Now there is the obvious point that people don't invest in companies to increase the government's income, they invest to increase their own income. Thus as an investor you would want firms to pay as little tax as possible.
But consider some of the arguments Hickey uses to back up this claim of too little tax being paid. Try this one
Starbucks was in the crosshairs in Britain this week after Reuters reported Starbucks had racked up over 3 billion pounds (NZ$5.88 billion) in sales since 1998, but had paid just 8.6 million pounds (NZ$16.8 million) in taxes.But what has revenue got to do with tax? Tax is paid on profits not revenue, so the size of Starbucks revenues is irrelevant to what taxes they should pay.
Over the last three years its paid no income tax, despite comments from management to shareholders that its British operation was so successful and profitable that it was moving its British CEO to head up the American operation.Starbuck may pay little in U.K. taxes but if its profits are consolidated in the home office, which I guess is in the U.S., what are their U.S. tax payments? Is Hickey really suggesting that Starbucks be taxed twice?
Starbucks forces its British operation to pay 'intellectual property' fees to its Dutch operation, from where it's unclear where the money goes.In which case the question would be how much tax did Starbucks pay in Holland.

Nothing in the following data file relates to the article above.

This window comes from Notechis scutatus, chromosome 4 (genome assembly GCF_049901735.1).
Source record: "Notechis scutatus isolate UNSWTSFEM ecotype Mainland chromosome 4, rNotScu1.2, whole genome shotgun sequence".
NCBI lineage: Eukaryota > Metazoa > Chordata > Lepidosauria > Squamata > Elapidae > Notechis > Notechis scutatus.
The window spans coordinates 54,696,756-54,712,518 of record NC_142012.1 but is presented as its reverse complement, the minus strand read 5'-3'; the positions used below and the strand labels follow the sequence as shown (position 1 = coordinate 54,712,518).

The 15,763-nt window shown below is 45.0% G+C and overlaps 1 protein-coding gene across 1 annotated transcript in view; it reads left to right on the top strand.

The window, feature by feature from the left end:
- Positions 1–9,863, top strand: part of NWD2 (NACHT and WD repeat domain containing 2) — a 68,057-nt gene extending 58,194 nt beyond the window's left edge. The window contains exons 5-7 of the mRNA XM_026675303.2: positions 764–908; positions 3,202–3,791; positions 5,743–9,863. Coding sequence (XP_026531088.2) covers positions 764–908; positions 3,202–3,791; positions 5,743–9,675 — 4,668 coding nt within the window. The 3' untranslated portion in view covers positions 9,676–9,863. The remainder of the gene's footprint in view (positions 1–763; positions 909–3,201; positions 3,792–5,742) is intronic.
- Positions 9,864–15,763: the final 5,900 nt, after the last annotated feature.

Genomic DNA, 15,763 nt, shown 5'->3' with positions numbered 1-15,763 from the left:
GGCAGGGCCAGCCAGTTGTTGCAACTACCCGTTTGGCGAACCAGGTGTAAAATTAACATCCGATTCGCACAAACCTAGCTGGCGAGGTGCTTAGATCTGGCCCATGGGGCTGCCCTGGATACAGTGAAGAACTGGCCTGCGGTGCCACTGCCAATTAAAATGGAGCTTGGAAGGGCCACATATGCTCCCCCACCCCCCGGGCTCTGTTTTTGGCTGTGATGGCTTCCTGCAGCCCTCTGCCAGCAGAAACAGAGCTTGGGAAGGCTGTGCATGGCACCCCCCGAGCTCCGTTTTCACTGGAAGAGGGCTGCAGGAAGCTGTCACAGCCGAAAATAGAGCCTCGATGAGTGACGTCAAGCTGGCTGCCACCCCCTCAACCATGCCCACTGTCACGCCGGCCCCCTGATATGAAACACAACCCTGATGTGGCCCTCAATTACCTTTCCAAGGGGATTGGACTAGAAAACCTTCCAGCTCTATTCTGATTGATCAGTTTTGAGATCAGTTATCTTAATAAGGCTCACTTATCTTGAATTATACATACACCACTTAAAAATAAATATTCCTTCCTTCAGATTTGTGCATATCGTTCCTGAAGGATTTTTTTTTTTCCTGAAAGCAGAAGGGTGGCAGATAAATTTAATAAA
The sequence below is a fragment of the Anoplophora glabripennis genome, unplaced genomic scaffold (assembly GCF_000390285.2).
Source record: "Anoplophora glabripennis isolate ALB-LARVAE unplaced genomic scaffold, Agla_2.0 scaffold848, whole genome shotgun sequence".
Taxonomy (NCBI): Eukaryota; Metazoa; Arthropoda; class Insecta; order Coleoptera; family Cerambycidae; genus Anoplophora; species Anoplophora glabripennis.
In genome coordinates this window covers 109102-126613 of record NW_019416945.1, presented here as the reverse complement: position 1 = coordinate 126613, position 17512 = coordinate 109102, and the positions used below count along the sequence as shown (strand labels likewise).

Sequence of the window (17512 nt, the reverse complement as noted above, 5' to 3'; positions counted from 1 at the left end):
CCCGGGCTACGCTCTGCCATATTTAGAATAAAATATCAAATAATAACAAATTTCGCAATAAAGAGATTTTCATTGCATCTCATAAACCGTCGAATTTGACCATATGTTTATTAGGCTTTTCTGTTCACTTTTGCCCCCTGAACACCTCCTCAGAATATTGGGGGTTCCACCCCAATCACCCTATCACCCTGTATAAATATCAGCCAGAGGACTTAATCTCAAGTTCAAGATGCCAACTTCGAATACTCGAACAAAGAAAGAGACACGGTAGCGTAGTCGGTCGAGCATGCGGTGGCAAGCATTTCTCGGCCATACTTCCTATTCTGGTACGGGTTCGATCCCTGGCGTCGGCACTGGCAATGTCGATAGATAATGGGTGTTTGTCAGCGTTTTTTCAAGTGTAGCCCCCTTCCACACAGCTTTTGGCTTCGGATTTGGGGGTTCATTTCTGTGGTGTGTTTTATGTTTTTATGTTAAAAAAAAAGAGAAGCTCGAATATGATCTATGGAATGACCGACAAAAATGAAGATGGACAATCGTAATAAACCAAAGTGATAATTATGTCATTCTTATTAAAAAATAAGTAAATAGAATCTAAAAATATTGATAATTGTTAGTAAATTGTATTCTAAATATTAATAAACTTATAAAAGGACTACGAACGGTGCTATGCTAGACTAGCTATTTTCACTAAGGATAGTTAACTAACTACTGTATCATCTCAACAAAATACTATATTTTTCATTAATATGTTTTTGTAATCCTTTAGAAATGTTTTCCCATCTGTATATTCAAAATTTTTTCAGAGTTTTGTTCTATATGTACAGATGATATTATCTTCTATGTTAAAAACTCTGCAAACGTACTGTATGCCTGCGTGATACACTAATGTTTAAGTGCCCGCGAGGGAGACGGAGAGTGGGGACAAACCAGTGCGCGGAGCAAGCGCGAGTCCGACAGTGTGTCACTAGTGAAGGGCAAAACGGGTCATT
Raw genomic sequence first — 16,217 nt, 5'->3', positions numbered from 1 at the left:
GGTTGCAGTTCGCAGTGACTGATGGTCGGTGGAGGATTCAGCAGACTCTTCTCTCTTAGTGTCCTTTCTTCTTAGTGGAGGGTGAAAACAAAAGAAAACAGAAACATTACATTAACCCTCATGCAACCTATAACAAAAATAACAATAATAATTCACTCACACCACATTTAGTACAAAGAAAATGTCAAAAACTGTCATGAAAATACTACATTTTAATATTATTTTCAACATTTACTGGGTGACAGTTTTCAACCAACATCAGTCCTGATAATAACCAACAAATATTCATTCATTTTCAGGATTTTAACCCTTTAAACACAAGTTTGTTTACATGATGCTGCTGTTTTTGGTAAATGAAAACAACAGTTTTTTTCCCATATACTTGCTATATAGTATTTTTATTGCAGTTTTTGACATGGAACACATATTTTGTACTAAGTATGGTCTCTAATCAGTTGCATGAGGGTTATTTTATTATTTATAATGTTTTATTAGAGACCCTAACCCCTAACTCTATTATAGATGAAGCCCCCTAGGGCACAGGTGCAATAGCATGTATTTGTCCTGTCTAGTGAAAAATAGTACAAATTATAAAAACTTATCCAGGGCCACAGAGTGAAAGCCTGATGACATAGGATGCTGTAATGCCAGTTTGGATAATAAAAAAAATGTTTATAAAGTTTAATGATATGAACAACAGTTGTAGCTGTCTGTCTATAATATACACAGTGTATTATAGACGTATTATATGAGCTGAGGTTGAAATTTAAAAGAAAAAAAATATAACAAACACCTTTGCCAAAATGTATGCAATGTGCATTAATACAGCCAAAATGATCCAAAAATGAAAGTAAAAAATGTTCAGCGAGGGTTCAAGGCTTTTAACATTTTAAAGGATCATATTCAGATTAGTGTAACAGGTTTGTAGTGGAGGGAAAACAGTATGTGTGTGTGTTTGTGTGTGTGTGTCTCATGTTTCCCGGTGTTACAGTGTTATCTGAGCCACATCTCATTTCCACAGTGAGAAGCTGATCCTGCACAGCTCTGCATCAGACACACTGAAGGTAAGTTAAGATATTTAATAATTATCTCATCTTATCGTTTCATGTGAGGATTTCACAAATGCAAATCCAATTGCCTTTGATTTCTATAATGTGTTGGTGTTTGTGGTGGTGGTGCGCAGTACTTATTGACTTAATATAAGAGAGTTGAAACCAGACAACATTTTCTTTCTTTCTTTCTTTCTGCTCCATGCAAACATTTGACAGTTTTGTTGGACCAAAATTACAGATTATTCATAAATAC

Starbucks is not alone among many multi-nationals who use perfectly legal but morally questionable tactics to shuffle money through tax havens and structures that have the effect of reducing their overall tax rates. Google, Apple and Facebook are masters at it.Note the "perfectly legal" bit. You should also ask "morally questionable" to whom? Not to me. As noted above people invest in companies to increase their income and less tax means more income.
Hickey also says
Google, for example, made losses for tax purposes in New Zealand in the last two years, despite advertising industry estimates that it made revenues from New Zealand of over NZ$100 million last year. Last year it paid just NZ$109,000 in tax in New Zealand.Again we have a meaningless comparison of revenues and taxes. And the revenues figures are just guesses!
Hickey ends by saying,
Perhaps it's time New Zealand consumers and taxpayers started targeting companies such as Google and Facebook that don't pay their fair share of tax globally.And "fair" means what?
And if Bernard thinks the amount of tax paid by a firm is too low, that is, the dividends paid to investors is too high, he has the option of becoming an investor in a low taxed firm and taking the dividends and writing a cheque to the IRD. This should in a small way redress the balance and make Bernard feel morally superior.
You may well think firms should pay more tax, but if you do you need to use better arguments than Bernard Hickey has put forward to back up that claim.
Update: Mark Hubbard writes on Bernard Hickey’s Latest Outage, Sorry, Outrage